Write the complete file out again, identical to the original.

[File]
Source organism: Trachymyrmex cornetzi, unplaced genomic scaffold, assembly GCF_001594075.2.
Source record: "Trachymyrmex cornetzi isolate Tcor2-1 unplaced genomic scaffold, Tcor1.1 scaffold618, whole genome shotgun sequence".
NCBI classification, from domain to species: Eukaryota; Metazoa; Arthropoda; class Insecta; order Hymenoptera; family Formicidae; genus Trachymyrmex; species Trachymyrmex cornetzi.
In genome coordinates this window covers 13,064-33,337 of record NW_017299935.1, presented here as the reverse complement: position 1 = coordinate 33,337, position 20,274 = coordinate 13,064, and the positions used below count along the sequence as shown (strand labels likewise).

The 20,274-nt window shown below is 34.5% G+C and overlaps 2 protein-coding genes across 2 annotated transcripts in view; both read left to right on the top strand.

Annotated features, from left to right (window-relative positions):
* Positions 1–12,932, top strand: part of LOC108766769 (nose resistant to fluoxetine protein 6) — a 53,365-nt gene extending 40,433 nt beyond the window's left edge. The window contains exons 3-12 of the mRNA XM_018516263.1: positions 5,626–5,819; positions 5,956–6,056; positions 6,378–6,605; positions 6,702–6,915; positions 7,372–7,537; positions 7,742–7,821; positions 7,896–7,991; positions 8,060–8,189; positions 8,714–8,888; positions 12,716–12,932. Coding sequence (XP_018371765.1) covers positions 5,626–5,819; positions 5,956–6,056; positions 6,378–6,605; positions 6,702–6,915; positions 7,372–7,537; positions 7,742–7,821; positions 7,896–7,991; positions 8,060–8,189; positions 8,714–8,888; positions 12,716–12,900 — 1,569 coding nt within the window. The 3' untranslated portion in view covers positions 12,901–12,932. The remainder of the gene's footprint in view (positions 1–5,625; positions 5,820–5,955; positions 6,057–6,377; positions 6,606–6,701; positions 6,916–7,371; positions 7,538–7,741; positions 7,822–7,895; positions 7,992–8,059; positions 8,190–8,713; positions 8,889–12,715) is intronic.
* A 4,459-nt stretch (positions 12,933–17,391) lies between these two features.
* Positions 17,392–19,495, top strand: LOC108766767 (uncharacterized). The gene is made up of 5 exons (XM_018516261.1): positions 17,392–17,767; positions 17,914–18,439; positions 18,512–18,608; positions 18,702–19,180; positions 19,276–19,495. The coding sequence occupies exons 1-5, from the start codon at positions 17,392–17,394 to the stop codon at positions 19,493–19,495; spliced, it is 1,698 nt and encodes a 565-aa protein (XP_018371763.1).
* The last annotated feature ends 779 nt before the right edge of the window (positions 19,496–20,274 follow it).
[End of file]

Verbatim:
Source organism: Trachymyrmex cornetzi, unplaced genomic scaffold, assembly GCF_001594075.2.
Source record: "Trachymyrmex cornetzi isolate Tcor2-1 unplaced genomic scaffold, Tcor1.1 scaffold618, whole genome shotgun sequence".
NCBI classification, from domain to species: Eukaryota; Metazoa; Arthropoda; class Insecta; order Hymenoptera; family Formicidae; genus Trachymyrmex; species Trachymyrmex cornetzi.
In genome coordinates this window covers 13,064-33,337 of record NW_017299935.1, presented here as the reverse complement: position 1 = coordinate 33,337, position 20,274 = coordinate 13,064, and the positions used below count along the sequence as shown (strand labels likewise).

The 20,274-nt window shown below is 34.5% G+C and overlaps 2 protein-coding genes across 2 annotated transcripts in view; both read left to right on the top strand.

Annotated features, from left to right (window-relative positions):
* Positions 1–12,932, top strand: part of LOC108766769 (nose resistant to fluoxetine protein 6) — a 53,365-nt gene extending 40,433 nt beyond the window's left edge. The window contains exons 3-12 of the mRNA XM_018516263.1: positions 5,626–5,819; positions 5,956–6,056; positions 6,378–6,605; positions 6,702–6,915; positions 7,372–7,537; positions 7,742–7,821; positions 7,896–7,991; positions 8,060–8,189; positions 8,714–8,888; positions 12,716–12,932. Coding sequence (XP_018371765.1) covers positions 5,626–5,819; positions 5,956–6,056; positions 6,378–6,605; positions 6,702–6,915; positions 7,372–7,537; positions 7,742–7,821; positions 7,896–7,991; positions 8,060–8,189; positions 8,714–8,888; positions 12,716–12,900 — 1,569 coding nt within the window. The 3' untranslated portion in view covers positions 12,901–12,932. The remainder of the gene's footprint in view (positions 1–5,625; positions 5,820–5,955; positions 6,057–6,377; positions 6,606–6,701; positions 6,916–7,371; positions 7,538–7,741; positions 7,822–7,895; positions 7,992–8,059; positions 8,190–8,713; positions 8,889–12,715) is intronic.
* A 4,459-nt stretch (positions 12,933–17,391) lies between these two features.
* Positions 17,392–19,495, top strand: LOC108766767 (uncharacterized). The gene is made up of 5 exons (XM_018516261.1): positions 17,392–17,767; positions 17,914–18,439; positions 18,512–18,608; positions 18,702–19,180; positions 19,276–19,495. The coding sequence occupies exons 1-5, from the start codon at positions 17,392–17,394 to the stop codon at positions 19,493–19,495; spliced, it is 1,698 nt and encodes a 565-aa protein (XP_018371763.1).
* The last annotated feature ends 779 nt before the right edge of the window (positions 19,496–20,274 follow it).